34. ^ "MAP: The Most Selective College In Each State". Retrieved 2015-06-25. 
  35. ^ "Carleton Merit Scholars". Carleton College. Retrieved October 31, 2017. 
  36. ^ "Class of 2021 Profile". Carleton College. Retrieved October 31, 2017. 
  37. ^ "America's Top Colleges". Forbes. July 5, 2016. 
  38. ^ "Best Colleges 2017: National Liberal Arts Colleges Rankings". U.S. News & World Report. September 12, 2016. 
  39. ^ "2016 Rankings - National Universities - Liberal Arts". Washington Monthly. Retrieved September 6, 2016. 
  40. ^ "US News Rankings – Liberal Arts Colleges". Andrew G. Reiter. Retrieved October 31, 2017. 
  41. ^ "High School Counselor Rankings". U.S. News & World Report. 
  42. ^ "Kiplinger's Best College Values". Kiplinger. 
  43. ^ Rothwell, Jonathan; Kulkarni, Siddharth (April 2015). "Beyond College Rankings: A Value-Added Approach to Assessing Two- and Four-Year Schools" (PDF). Brookings Institution. 
  44. ^ Fuller, Andrea (September 10, 2012). "In Selecting Peers for Comparison's Sake, Colleges Look Upward". Chronicle of Higher Education. 
  45. ^ "Joint Statement on College Rankings". Wesleyan University. September 7, 2007. Retrieved October 31, 2017. 
  46. ^ "Carleton Responds to Wall Street Journal Story on 'Feeder Schools'" (Press release). Carleton College. September 30, 2003. 
  47. ^ Wilson, Robin (May 5, 2006). "A Hothouse for Female Scientists". The Chronicle of Higher Education. 52 (35): A13. 
  48. ^ "Fulbright U.S. Student Top Producing Institutions By Year". Fulbright. Retrieved October 31, 2017. 
  49. ^ "Life after Carleton". Carleton College. 
  50. ^ "Post-Carleton Employment and Education" (PDF). Carleton College. 
  51. ^ "Best Universities and Colleges by Salary Potential". PayScale.com. 
  52. ^ "Student Recruitment and Enrollment" (PDF). Carleton College. Retrieved October 31, 2017. 
  53. ^ "Student Organizations". Carleton College. 
  54. ^ "North America Final College Rankings 2013–2014". bestdelegate.com. May 22, 2014. 
  55. ^ "Best College Radio Station". The Princeton Review. Retrieved October 31, 2017. 
  56. ^ "Late Night Trivia". Carleton College. 
  57. ^ "Bust of Schiller". Carlwiki.org. Retrieved October 31, 2017. 
  58. ^ "Homepage". Wehaveschiller.com. Archived from the original on September 27, 2007. 
  59. ^ "Sign Off – Friedrich Schiller". The Colbert Report. March 3, 2010. Retrieved October 31, 2017.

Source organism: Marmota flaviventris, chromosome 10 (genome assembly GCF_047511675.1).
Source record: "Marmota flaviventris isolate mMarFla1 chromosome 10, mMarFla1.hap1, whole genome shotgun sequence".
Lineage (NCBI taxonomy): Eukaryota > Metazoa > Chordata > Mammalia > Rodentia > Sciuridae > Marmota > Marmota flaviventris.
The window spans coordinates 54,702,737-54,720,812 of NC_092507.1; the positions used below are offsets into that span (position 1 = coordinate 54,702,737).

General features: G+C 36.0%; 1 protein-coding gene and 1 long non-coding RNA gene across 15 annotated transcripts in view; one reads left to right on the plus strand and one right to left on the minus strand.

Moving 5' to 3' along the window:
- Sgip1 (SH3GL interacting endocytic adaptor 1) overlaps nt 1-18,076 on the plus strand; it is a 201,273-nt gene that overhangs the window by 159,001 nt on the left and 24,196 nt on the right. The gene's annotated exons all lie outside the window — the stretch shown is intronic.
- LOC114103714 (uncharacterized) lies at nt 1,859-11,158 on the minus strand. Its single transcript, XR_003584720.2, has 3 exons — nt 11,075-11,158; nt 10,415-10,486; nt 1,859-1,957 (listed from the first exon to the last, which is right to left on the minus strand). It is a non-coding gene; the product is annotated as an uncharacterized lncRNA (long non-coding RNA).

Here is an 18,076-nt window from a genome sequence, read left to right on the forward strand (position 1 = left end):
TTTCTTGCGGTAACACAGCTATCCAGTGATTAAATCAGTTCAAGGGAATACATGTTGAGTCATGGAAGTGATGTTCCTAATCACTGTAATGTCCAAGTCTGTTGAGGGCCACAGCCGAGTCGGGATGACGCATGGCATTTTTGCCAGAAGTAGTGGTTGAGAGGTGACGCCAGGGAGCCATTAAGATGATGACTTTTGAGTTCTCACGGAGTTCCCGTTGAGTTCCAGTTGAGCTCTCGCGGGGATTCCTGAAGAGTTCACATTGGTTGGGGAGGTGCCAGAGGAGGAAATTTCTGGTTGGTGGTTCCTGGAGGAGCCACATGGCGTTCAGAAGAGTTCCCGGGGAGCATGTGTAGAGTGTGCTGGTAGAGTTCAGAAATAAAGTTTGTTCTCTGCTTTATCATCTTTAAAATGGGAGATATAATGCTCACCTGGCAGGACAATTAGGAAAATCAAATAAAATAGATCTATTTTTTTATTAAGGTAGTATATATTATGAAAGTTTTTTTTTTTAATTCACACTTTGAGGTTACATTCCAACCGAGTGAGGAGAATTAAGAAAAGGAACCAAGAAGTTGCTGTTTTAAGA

60. ^ Bellos, Nicholas (April 23, 2010). "Schiller makes his national TV debut". The Carletonian (2010 Spring Issue 1). Retrieved October 31, 2017. 
  61. ^ "Schiller appears on the live Halloween broadcast of "A Prairie Home Companion" hosted by Garrison Keillor, right, accompanied by Rich Dworsky". Carleton College. Retrieved October 31, 2017. 
  62. ^ "Carleton College: Gould Library". apps.carleton.edu. Retrieved 2015-06-21. 
  63. ^ a b c d e Soth, Lauren; Shoop, Jim (2003). Architecture at Carleton: A Brief History and Guide. Northfield, MN: Carleton College. 
  64. ^ "Economics department history of the building". Carleton College. Retrieved 18 September 2010. 
  65. ^ "Goodsell Observatory: Page Four". Carleton College. 
  66. ^ "Scoville Hall". Carleton College. 
  67. ^ Raadt, Kerry. "Carleton College: Convocations: 2014–2015 Weekly Convocations". apps.carleton.edu. Retrieved 2015-07-13. 
  68. ^ "Carleton College". carleton.edu. 
  69. ^ "Willis Hall". Carleton.edu. Carleton College. 
  70. ^ "College Sustainability Report Card". GreenReportCard.org. Sustainable Endowments Institute. Retrieved October 31, 2017. 
  71. ^ "The History of Carleton's First Wind Turbine". Carleton College. Retrieved October 31, 2017. 
  72. ^ "Carleton's Second Wind Turbine". Carleton College. Retrieved October 31, 2017. 
  73. ^ "The MIAC Story: Collegiate Athletics at its Best". miacathletics.com. 
  74. ^ "College Open Division". Usaultimate.org. Archived from the original on 2012-03-08. Retrieved 2012-03-11. 
  75. ^ "College Women's Division". Usaultimate.org. Archived from the original on 2012-03-08. Retrieved 2012-03-11. 
  76. ^ "UPA Division III College Championships". USA Ultimate. Archived from the original on 2013-09-21. 
  77. ^ "D-III College Championship – Sunday Women's Recap". USA Ultimate. Archived from the original on 16 April 2013. Retrieved 4 June 2011. 
  78. ^ "Rotblatt". Carleton College. 
  79. ^ Walters, John (28 April 1997). "The Best Of Everything". Sports Illustrated. Archived from the original on November 3, 2012. 
  80. ^ Dean, Pamela (1991). Tam Lin. New York: Tom Doherty Associates. ISBN 978-0-312-85137-8. 
  81. ^ Wasserstein, Wendy (1990). The Heidi Chronicles. New York: Dramatists Play Service, Inc. ISBN 978-4-400-00516-2. 
  82. ^ Hart Van Denburg (June 3, 2010). "Carleton students love R2-D2 so much they turn a building into the droid". Retrieved 21 September 2010. 

External links[edit]